On Greek Easter Sunday, I attended my son’s first football match and that’s “football”, as in Australian Rules.

This was his decision and I have acquiesced.

Since he “suffers” at Greek school for me, as he puts it, I have to suffer watching him play this rough game.

I have to curb my tendency to run out on the field to his aid each time he’s knocked flat on his back by an opponent who’s half a foot taller than him, ten kilos heavier, a more skilful player or a kid who is simply developing the qualities required to become a thug.

The thing is I love football.

People find this characteristic as something out of kilter with the rest of me.

I was on my way home from a writers’ meeting with a colleague on Anzac Day during the last quarter between the Collingwood Essendon clash.

As we drove down St Georges Road in the thrashing rain, the windshield wipers working overtime, talking things literary, I looked at the clock and said I have to listen the game.

We were at a set of red lights when David Zaharakis kicked that goal and I was hitting the ceiling of the car in frustration while my colleague looked on, astounded and wary.

Perhaps it was the fact that my father had no sons and such circumstances forced him to make an effort to instill a love of both codes of football in his daughters.

Whatever the reason, it’s a spectacular game that I love to watch.

But it’s a different story when your nine year old son is playing.

It’s not simply a case of booing the opposition if they tackle too high and break someone’s nose, or cheering when a free kick is awarded to your team as recompense.

When it happens to be your son, the boy who, until fairly recently, cried because he hurt himself falling over, your natural reaction is to run, protect them from harm and deal with the perpetrators of the gross injustice inflicted on your own flesh and blood.

It is comforting to know that it’s not just me who feels this way.

The mother of Rugby League player Solomon Haumono ran onto the field during an NRL match when her son was knocked down after a particularly rough tackle and the mother of Benny Elias, former captain of the Balmain Tigers, made headlines in 1991 when she ran onto a state of origin game to embrace her bleeding son.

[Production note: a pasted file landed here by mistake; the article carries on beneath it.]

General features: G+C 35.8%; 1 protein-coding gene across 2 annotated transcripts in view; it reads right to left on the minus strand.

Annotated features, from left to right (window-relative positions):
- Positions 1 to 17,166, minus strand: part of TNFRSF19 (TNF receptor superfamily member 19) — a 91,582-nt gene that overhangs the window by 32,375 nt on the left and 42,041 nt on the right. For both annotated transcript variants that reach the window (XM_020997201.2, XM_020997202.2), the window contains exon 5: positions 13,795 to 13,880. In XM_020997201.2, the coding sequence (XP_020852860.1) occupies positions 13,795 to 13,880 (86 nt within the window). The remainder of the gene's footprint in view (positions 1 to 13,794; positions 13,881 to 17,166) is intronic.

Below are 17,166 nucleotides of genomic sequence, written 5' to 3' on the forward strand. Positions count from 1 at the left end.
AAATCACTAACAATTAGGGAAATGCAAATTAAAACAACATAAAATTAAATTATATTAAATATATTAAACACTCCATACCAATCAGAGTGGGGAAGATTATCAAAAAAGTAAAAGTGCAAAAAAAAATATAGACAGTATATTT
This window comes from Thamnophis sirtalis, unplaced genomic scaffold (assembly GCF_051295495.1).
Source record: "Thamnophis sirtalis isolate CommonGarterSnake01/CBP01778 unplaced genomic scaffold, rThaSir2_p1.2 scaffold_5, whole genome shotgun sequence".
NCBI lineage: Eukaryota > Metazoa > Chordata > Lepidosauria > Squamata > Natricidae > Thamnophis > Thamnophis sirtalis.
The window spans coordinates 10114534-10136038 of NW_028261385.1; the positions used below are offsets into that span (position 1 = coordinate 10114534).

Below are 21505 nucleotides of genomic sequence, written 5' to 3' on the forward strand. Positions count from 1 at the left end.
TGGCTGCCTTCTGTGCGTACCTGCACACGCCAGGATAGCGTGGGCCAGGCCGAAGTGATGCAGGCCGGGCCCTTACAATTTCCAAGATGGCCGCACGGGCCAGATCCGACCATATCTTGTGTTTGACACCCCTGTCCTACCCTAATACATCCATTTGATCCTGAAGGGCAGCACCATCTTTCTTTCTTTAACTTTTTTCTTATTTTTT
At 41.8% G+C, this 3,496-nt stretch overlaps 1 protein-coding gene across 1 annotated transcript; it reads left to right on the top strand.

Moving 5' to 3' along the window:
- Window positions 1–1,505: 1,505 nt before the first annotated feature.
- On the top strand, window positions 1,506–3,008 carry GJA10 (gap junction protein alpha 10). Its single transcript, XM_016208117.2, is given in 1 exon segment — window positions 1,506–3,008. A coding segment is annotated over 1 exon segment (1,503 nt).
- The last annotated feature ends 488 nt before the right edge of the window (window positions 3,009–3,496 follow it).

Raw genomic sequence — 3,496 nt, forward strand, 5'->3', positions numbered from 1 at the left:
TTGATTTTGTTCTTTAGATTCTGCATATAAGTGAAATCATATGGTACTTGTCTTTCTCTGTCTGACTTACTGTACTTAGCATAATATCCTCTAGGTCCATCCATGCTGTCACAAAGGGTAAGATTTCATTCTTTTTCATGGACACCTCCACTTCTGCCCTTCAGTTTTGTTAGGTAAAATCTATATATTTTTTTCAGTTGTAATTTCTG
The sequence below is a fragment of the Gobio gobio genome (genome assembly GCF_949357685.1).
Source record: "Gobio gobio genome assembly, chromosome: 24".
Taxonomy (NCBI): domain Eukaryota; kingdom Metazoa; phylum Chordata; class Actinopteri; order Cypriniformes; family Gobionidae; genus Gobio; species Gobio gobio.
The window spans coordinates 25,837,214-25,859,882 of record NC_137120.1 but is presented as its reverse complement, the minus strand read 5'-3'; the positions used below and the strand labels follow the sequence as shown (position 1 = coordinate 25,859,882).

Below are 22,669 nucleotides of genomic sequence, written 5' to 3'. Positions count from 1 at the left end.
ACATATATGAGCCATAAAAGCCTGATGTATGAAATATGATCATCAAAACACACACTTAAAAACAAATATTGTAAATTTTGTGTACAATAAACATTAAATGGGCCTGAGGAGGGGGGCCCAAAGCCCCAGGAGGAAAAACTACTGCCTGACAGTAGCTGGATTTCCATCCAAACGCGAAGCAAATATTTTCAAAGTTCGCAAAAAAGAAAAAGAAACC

It’s not just my maternal instincts that trouble me.

At the end of their first victorious match, we were all herded into the club rooms to watch them sing, arm in arm, the club song and cheer each other on.

It had just been a week earlier when the boys down at the North Melbourne football club had made some kind of snuff video about chickens, an allegorical denigration of women, but the North boys seemed strangely unaware of this.

As I watched the nine year olds participate in this ritual of male bonding, I couldn’t help thinking of the ugly downside to testosterone overload.

My friend, the sports writer, Martin Flanagan, tells me that this is men’s business, when I relay my musings to him.

“There are no rituals in our culture about boys turning into men,” he says. “Sport is one area where it happens and you have to stand back.”

“If he wants to do this, you have to let him do it on his own terms. You don’t want to protect him from everything in life do you?”

No, I certainly do not.

He asks me if my son was hurt while playing according to the rules of the game. “What does it matter,” I ask him.

“Of course it matters,” he reprimands me and I understand immediately what he means by men’s business.

It does not matter to me one iota whether it’s in the rules of the game, but to Martin, this is a crucial question.

He points out that football, like everything else, has its bright and dark side and there are good men in football who speak out against injustice.

I think of Phil Cleary’s response to the North Melbourne video.

He said that these incidents will only cease happening when good men start to speak out against this kind of behaviour. Phil Cleary is one such good man.

I know all this intellectually, but out on the football field this Sunday, there’ll be the usual battle going on inside me between wanting to look after him and letting him look after himself.

I tell myself it’s because he’s so young, but then I realise that my mother is still trying to look after me.
Obviously, it never stops.

Jeana Vithoulkas is a freelance journalist and a published author, her book ‘Love Begins with A’ was a best selling novel.